Phase field crystal modeling of two-dimensional materials

Petri Hirvonen

Research output: ThesisDoctoral ThesisCollection of Articles


Pristine two-dimensional (2D) materials display many exceptional properties unseen in conventional bulk materials. However, techniques scalable to large-scale production yield polycrystalline microstructures with grains in different orientations and grain boundary line defects between them. Grain boundaries can impair the unique properties of these materials. Better control of the growth process is needed to avoid defects or at least to control their distribution. Unfortunately, the formation of 2D microstructures is poorly understood due to the large span of length and time scales involved. Phase field crystal (PFC) models are a recent approach to multiscale modeling of defected materials. PFC holds great promise for studying complex large-scale microstructures and their slow evolution over long, diffusive time scales. In the work reported in this thesis, we have extended the PFC framework to quantitative modeling of real 2D materials. We first assessed the suitability of PFC for modeling the grain boundaries and triple junctions found in polycrystalline graphene. After detailed comparisons with experimental evidence and atomistic calculations, we found realistic defect structures and formation energies. Finally, we studied the coarsening and characteristics of different crystalline and quasicrystalline microstructures using PFC. We observed that many microstructural properties are universal and independent of the underlying lattice symmetry. Having identified a PFC model capable of yielding realistic graphene structures, we exploited it in a multiscale approach to produce sample model systems for heat transport molecular dynamics studies. These realistic, highly-relaxed samples allowed multiple new discoveries. For example, we showed that the in- and out-of-plane phonon modes in graphene are scattered very differently by grain boundaries. We repeated these analyses for PFC samples of hexagonal boron nitride and observed qualitatively similar behavior. In addition to new knowledge about 2D microstructures and heat transport through them, we developed various computational techniques to facilitate our research. These methods are related to sampling low-energy defect configurations, converting PFC density fields to discrete atomic coordinates and analyzing microstructures. As an example, we developed a method for detecting the local lattice orientation and defects in crystalline and quasicrystalline microstructures, and for extracting the grain structures in them. This was the first method of this kind applicable to quasicrystals. The work in this thesis has laid a solid foundation for application of the PCF methodology to study other 2D materials or further physical properties of them, such as their mechanical or electronic transport properties.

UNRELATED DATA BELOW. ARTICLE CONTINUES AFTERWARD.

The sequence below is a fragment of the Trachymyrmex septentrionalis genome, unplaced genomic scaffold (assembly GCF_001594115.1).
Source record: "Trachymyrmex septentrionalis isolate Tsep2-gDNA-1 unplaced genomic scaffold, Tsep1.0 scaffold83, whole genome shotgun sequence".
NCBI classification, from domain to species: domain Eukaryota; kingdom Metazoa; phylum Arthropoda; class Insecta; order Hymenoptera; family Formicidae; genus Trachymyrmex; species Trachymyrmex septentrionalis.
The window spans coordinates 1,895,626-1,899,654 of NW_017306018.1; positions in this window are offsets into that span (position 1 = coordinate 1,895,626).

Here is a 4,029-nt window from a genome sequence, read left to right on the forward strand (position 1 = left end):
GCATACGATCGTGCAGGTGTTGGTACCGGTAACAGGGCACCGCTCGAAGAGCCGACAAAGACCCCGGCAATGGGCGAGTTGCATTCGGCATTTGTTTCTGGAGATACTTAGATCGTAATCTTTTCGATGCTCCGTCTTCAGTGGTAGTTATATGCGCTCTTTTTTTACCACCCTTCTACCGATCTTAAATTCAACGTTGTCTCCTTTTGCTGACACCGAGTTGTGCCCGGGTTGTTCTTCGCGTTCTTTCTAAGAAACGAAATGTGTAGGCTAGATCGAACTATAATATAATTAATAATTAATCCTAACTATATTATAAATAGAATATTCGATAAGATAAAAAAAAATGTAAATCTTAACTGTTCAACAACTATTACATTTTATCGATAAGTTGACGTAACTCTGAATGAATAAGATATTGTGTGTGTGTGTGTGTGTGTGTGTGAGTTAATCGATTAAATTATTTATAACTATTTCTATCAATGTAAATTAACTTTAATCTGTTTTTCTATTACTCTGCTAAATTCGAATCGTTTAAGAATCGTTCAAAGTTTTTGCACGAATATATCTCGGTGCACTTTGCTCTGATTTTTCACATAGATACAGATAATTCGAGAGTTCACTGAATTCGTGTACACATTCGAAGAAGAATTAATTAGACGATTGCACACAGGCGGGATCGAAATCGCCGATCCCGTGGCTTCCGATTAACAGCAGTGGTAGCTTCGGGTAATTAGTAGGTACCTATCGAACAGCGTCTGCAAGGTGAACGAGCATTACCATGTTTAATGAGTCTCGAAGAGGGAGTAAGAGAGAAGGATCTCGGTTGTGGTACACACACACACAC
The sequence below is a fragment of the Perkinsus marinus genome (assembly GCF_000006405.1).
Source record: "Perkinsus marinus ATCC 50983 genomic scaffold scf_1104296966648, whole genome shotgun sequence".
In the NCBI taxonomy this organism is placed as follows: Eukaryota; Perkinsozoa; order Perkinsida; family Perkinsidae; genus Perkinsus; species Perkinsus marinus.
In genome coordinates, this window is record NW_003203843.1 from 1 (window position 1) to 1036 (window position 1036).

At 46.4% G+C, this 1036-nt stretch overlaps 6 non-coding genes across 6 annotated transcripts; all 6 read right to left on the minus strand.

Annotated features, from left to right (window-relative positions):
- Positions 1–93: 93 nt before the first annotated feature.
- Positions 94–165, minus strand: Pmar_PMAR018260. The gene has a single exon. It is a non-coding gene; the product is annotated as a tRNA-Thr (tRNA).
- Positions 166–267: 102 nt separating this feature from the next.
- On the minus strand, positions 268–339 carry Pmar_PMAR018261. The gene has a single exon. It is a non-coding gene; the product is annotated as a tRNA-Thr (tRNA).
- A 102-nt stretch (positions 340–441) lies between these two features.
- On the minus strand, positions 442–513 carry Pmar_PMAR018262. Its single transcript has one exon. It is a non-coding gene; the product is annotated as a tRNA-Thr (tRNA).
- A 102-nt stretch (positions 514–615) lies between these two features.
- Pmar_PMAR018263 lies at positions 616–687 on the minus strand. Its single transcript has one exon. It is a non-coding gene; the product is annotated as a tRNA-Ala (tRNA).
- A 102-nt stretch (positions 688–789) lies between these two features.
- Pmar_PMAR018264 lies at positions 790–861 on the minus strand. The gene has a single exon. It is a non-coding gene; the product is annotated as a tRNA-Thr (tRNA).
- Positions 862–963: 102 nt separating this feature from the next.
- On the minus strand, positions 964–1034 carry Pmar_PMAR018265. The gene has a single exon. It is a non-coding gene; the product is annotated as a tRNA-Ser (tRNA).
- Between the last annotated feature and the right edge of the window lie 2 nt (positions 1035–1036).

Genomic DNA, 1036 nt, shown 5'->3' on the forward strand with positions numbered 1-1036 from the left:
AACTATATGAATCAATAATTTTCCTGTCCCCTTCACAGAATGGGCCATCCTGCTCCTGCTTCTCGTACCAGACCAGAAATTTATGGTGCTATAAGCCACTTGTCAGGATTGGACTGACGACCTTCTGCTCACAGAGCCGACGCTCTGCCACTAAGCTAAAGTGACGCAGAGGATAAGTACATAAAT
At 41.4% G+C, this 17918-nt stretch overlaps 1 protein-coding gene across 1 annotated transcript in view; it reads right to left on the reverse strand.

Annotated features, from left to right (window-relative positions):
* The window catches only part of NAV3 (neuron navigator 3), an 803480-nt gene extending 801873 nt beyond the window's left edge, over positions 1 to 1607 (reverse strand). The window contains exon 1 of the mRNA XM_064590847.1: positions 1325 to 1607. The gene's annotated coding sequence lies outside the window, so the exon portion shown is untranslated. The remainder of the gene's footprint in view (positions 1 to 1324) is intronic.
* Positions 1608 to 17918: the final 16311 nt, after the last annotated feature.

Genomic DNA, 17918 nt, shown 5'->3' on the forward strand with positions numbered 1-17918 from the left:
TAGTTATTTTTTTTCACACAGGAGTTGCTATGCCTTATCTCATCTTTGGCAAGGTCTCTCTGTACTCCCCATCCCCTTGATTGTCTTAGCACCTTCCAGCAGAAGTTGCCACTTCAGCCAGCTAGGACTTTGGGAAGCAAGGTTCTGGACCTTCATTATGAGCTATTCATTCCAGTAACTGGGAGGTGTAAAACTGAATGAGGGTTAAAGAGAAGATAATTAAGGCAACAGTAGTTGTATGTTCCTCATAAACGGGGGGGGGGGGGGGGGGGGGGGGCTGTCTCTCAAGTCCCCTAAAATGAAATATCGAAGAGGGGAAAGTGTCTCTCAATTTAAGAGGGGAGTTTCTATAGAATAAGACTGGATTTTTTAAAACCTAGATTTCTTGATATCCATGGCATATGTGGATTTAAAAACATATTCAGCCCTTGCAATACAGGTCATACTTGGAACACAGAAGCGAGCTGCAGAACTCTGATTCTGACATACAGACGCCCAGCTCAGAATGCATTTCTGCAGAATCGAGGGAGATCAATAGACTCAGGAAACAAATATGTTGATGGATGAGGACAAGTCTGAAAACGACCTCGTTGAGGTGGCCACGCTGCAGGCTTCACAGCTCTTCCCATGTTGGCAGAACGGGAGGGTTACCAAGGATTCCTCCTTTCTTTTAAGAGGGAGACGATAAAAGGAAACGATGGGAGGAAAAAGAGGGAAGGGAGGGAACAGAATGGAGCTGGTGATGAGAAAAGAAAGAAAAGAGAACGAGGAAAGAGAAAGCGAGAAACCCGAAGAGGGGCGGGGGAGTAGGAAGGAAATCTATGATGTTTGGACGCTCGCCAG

Translated title of the contributionKaksiulotteisten materiaalien faasikenttäkidemallintaminen
Original languageEnglish
QualificationDoctor's degree
Awarding Institution
  • Aalto University
  • Ala-Nissilä, Tapio, Supervising Professor
  • Ala-Nissilä, Tapio, Thesis Advisor
  • Elder, Ken, Thesis Advisor
Print ISBNs978-952-60-8607-1
Electronic ISBNs978-952-60-8608-8
Publication statusPublished - 2019
MoE publication typeG5 Doctoral dissertation (article)


  • phase field crystal
  • two-dimensional materials
  • graphene
  • hexagonal boron nitride
  • quasicrystals
  • microstructure
  • defect structures
  • formation energy
  • heat transport


Dive into the research topics of 'Phase field crystal modeling of two-dimensional materials'. Together they form a unique fingerprint.

Cite this